JODI Picoult’s writing is issue-driven: her novels — there are 21 of them — deal with serious moral and ethical questions. But she’s not above having a bit of fun along the way.
Speaking to a spectacularly large (for a book launch) crowd at Exclusive Books in the Pavilion last week, she had three volunteers up in the front learning to howl like a wolf pack. What the rest of the centre made of that is unrecorded.
Picoult’s Lone Wolf has recently come out in South Africa and will be followed in March by The Storyteller. Lone Wolf is her 20th book and, like many of her others, shot to the top of the New York Times bestseller lists in her home country.
As always, Picoult sets up a dilemma for her readers to ponder. In this case, it is who should make the decision to switch off life-support when a man is left in a coma following a car accident?
Should it be his 23-year-old son, who left home at the age of 18 following a row with his father and has been living in Thailand ever since — his only family tie being minimal contact with his mother? She, in the interim, has divorced his father and remarried.
Or should it be his daughter, aged 17, who, until the accident in which she was also involved, lived with her father? She is three months short of her 18th birthday, and is desperate to keep her father alive in the hope that he will somehow recover, despite advice from doctors that this will simply not happen.
Picoult has created a page turner, but perhaps the most fascinating parts of the book are not the viewpoints of the various characters, as they struggle with the issues and their pasts, but the sections dealing with Luke, the man at the centre of the drama.
Before his accident, he had studied wolves, to the extent of spending two years in the Canadian north, accepted by and living with a wild wolf pack. It makes him a real and extraordinary character, and it also offers an incredible insight into wolves and the way they live. Hence the howling session at the book signing.
Picoult gave her audience, which mixed men and women, young and middle-aged in a way that shows the breadth of her appeal, a lot of information about wolves. Her research meant spending time with British wolf researcher Sean Ellis, who once lived with a wild wolf pack in the Rocky Mountains, and his research informs Picoult’s book.
By making Luke such a larger-than-life character, though a lousy husband and father, Picoult makes the moral issues for his family harder to handle.
But it was the ethical dilemma of switching off life-support that came first. More than 10 years ago, Picoult sat on a plane next to a neurologist and got talking about traumatic brain injury. “I’m going to write a book about that,” she told him, and when she phoned him for medical information for Lone Wolf, he remembered.
I ask Picoult why she believes fiction is the best way to deal with the big issues her writing tackles — date rape, sexual abuse, school shootings, gay rights, assisted suicide and the like.
“Often people don’t want to tackle the non-fiction reports. For instance, official data on sexual abuse of children by priests is not appealing to read,” she says. “But if I do it fictionally, readers become invested in the story and characters almost surreptitiously. It gets them to make the connections between fiction and life.”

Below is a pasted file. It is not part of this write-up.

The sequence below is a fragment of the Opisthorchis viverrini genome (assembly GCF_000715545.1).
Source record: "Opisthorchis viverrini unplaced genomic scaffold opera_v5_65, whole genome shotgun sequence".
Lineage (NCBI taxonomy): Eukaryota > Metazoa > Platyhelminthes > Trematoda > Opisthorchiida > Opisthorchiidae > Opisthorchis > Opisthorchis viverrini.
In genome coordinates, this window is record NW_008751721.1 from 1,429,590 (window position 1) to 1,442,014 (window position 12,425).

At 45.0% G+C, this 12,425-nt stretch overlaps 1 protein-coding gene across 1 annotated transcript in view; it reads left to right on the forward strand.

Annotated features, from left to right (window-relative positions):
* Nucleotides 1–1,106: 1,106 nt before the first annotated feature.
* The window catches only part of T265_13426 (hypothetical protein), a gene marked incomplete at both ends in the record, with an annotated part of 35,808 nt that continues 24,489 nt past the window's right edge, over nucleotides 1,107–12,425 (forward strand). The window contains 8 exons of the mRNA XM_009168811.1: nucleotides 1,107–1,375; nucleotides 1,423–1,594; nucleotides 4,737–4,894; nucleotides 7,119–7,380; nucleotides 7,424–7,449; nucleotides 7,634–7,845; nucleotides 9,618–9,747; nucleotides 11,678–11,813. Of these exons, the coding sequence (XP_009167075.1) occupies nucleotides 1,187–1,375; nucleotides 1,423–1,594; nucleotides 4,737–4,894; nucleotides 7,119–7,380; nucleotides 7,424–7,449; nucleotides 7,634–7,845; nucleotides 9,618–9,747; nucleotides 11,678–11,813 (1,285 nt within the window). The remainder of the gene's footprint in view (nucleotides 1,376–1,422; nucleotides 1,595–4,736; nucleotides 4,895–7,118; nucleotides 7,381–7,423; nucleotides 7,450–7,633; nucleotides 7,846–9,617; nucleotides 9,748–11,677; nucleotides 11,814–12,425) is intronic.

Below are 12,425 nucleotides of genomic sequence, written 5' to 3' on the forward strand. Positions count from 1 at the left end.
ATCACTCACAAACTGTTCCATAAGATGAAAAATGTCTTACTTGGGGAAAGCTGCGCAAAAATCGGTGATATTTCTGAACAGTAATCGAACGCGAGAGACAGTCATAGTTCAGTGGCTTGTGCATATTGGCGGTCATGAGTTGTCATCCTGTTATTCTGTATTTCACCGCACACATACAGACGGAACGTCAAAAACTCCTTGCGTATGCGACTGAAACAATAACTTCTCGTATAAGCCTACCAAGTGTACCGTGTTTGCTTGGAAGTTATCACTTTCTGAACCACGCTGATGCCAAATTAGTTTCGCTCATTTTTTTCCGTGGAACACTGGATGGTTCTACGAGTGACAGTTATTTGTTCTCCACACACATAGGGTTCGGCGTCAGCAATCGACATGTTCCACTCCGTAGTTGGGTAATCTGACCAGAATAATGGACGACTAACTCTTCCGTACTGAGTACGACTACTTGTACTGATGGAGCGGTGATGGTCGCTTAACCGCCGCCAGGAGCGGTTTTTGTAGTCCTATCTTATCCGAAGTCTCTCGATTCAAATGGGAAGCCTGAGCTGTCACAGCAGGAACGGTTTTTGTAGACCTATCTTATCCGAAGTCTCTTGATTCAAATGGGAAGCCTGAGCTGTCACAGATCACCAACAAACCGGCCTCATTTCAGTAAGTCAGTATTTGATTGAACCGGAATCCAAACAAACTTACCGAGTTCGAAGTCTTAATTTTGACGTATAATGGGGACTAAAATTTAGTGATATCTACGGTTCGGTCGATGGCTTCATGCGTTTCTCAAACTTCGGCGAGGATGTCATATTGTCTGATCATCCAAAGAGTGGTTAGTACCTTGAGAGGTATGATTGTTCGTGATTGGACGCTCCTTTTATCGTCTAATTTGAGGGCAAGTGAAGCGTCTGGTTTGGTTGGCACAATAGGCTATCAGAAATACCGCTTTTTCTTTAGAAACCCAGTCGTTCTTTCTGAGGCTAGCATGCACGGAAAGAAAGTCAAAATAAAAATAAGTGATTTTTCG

Picoult keeps her own opinion out of her books, except that, by tackling the subject in the first place, you know she has one. “I have no right to tell someone what to think,” she insists. “My role is to present all different sides of a dilemma, so you can think it through for yourself.”
However, earlier on, during her speech, perhaps she gave herself away just a little bit. Talking about social hierarchy in a wolf pack, and the importance of family structures — the reason she wanted to use wolves as a metaphor for the family in Lone Wolf — she describes with a grin the alpha wolf, the brains of the pack, as “the American Republicans’ worst nightmare”. This is because the alpha can terminate the pregnancy of any wolf in the pack if it is for the good of the pack. And she admits that reaction from the religious right to an earlier book, Sing You Home, which dealt with gay rights, was extreme. But she takes it in her stride.
I ask where she gets the ideas for her books. Does she trawl newspapers and news broadcasts for potential subjects? “No. It’s the things you worry about at night when you wake up: what if my kid is the one who gets shot at school? What if my husband has an affair? I draw on my greatest fears, the worst things that could happen.
“But I’ve always been careful not to bring my own kids into it. They didn’t sign up to be research for me. And I suppose I’m superstitious. Part of me thinks: if I write that, it won’t happen to me.”
Picoult is a professional to her left-handed fingertips — incidentally, she tells me that all five members of her family, her husband and three children, are lefties. For the past two decades, she has been producing a book a year. She writes for nine months and then does exhausting publicity tours for three. On her way to South Africa for the current tour, she visited Botswana, but not for a holiday. She was doing research into elephants.
So, with the wolves done and dusted, her fans can look forward in the future to another hit novel, but this time with elephants playing a role.